So, week two, and it’s actually looking like I’ve started to work out how to negotiate the byzantine world of this university, though I imagine there have been more than a few explorers who thought “I’m on to something here” shortly before disappearing into a pit of quicksand. It’s been a fascinating week, though some moments – usually related to algebra that has been collecting dust on a shelf in my brain for 14 years – have reawakened long dormant demons.
- I’m sure all of you spent Monday morning glued to your computer screens, feverishly pressing ctrl-R, until the news emerged: Richard Thaler is this year’s Nobel laureate in economics (yes, yes, it’s not a real Nobel. Change the record). Thaler is a popular choice: Tim Harford describes his work admiringly, as does Tyler Cowen here; and this appreciation is written by one of his early co-authors. It is, however, driving some round the bend that people constantly say that his work ‘proves that people are irrational’. It does not. Rather, it proves that there are limits to the accuracy of rational choice models in some contexts, and these limits can be transcended by changing some assumptions about how people behave. To get a sense of this, no better place to start than Thaler’s ‘Anomalies’ column in the Journal of Economic Perspectives.
- A really good paper linking firm-level inequality to exporting, summarised on VoxDev. The paper builds Bloom’s Firming Up Inequality work, linking the dispersion of wages across firms to their exporting status (the intuition is that exporting firms see revenue growth and share this bonus with their workers – something that is predicted by behavioural models of firm-worker engagement rather than standard neo-classical economics), suggesting an inverted-U relationship between exporting and inequality. When no firms export, inequality is low, as all firms are similar; differentiation is introduced as some firms begin to export; and it is removed once all firms do. Of course, even in the most advanced economies a minority of workers work in exports.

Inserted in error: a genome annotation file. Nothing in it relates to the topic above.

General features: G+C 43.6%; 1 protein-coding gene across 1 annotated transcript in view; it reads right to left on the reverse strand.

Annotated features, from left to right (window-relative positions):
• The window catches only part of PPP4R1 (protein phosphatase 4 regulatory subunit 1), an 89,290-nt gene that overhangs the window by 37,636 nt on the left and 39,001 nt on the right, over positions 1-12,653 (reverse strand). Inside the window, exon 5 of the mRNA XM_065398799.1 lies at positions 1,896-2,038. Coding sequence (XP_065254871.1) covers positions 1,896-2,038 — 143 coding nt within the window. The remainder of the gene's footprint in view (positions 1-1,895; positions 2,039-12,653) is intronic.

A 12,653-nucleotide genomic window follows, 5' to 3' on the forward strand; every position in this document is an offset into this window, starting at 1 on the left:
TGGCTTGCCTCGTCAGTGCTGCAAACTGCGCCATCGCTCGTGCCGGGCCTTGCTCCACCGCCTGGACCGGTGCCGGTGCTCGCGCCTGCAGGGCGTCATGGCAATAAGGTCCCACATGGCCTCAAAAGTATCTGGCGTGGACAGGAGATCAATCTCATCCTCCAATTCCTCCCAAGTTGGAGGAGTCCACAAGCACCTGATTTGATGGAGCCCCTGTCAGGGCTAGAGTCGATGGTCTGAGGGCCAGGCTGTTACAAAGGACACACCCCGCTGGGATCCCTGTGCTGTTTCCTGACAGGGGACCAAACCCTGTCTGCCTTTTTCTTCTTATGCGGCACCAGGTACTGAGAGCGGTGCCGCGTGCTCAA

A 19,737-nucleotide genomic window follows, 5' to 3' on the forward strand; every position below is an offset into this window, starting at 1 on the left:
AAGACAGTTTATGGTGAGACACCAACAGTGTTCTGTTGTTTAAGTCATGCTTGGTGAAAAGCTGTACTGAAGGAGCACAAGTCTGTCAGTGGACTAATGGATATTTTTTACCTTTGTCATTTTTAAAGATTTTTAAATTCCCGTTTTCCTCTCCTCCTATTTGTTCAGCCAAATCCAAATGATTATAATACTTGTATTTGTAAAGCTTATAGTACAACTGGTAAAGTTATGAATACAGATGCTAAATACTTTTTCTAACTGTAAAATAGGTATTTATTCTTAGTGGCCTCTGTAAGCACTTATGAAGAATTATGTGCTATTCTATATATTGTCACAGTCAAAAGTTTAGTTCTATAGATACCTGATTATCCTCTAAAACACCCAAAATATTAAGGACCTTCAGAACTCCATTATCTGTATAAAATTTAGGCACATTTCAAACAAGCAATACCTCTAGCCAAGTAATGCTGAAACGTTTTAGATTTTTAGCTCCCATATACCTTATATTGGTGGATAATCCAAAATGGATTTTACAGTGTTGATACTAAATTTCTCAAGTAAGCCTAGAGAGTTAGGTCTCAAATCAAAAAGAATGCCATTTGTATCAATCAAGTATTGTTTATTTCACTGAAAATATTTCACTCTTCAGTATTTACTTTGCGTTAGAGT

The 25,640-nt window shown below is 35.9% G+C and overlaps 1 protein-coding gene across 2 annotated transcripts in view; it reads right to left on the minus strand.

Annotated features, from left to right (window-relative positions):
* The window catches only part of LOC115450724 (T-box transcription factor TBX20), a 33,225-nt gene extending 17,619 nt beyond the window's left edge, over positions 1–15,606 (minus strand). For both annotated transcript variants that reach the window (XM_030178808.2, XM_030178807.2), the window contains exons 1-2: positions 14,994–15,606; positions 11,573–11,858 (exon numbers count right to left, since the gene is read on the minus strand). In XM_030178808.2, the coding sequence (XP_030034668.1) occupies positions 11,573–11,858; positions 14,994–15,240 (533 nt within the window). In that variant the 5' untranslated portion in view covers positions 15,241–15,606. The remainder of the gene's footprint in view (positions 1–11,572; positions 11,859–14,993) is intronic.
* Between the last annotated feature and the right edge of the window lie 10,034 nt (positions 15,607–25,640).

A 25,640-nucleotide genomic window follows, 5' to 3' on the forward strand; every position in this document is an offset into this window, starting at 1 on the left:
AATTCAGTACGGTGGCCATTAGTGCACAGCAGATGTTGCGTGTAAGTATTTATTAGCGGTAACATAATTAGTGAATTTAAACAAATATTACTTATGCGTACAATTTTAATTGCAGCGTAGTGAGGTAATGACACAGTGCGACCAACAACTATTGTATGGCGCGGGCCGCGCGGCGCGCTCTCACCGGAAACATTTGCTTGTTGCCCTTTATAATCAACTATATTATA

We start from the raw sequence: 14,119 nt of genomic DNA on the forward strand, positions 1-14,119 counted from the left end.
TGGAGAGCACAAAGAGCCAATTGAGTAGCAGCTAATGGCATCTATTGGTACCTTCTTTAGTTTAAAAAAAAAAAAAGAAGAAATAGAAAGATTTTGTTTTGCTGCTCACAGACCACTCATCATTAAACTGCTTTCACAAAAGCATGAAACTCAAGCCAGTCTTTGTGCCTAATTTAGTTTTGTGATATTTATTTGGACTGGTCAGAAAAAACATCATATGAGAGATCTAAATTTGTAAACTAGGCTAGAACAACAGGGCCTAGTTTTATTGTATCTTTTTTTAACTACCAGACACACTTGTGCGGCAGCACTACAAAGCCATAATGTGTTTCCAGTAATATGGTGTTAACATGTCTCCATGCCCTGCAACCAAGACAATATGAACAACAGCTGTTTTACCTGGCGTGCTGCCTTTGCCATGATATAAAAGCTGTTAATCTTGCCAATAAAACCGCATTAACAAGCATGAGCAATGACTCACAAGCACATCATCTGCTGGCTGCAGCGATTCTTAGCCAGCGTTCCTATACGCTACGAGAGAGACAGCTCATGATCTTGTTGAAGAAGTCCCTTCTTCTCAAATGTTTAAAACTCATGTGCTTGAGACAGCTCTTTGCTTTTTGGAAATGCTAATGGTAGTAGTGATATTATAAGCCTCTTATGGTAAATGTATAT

- A super article about James Scott, author of Seeing Like a State, a book far more people in development should read (however much you may, like me, find it more than a little one-eyed).
- “Arthur B. Robinson is not some lonesome crank tinkering in his garage. He’s something much more unusual: an extremely well-connected crank, with ample funding…” Fantastic long read from FiveThirtyEight about a scientist who went from working alongside Linus Pauling (a double Nobel winner) to running experiments in his backyard, with the only scientists he trusts: his family. He is one of the founders of ‘alt-science’, winning followers among the politically important in the US at the moment. My take is that this isn’t all bad, so long as the rules of scientific inquiry still govern whose theories survive.
- I’m going to keep going on about this: the robots are (probably) not coming to destroy the pathways for economic development in poor countries.
- Ian Mitchell lays out CGD’s vision for how the UK can structure its trade offer to developing countries to be even better than what the EU offers. I like the general thrust of this, but I think we now need to get very quickly into the weeds: the details of exactly what is possible and how will determine the offer, more than the grand sentiments involved.
- This is Joel Embiid’s world – you’re just allowed to live in it.
Have a great weekend, everyone!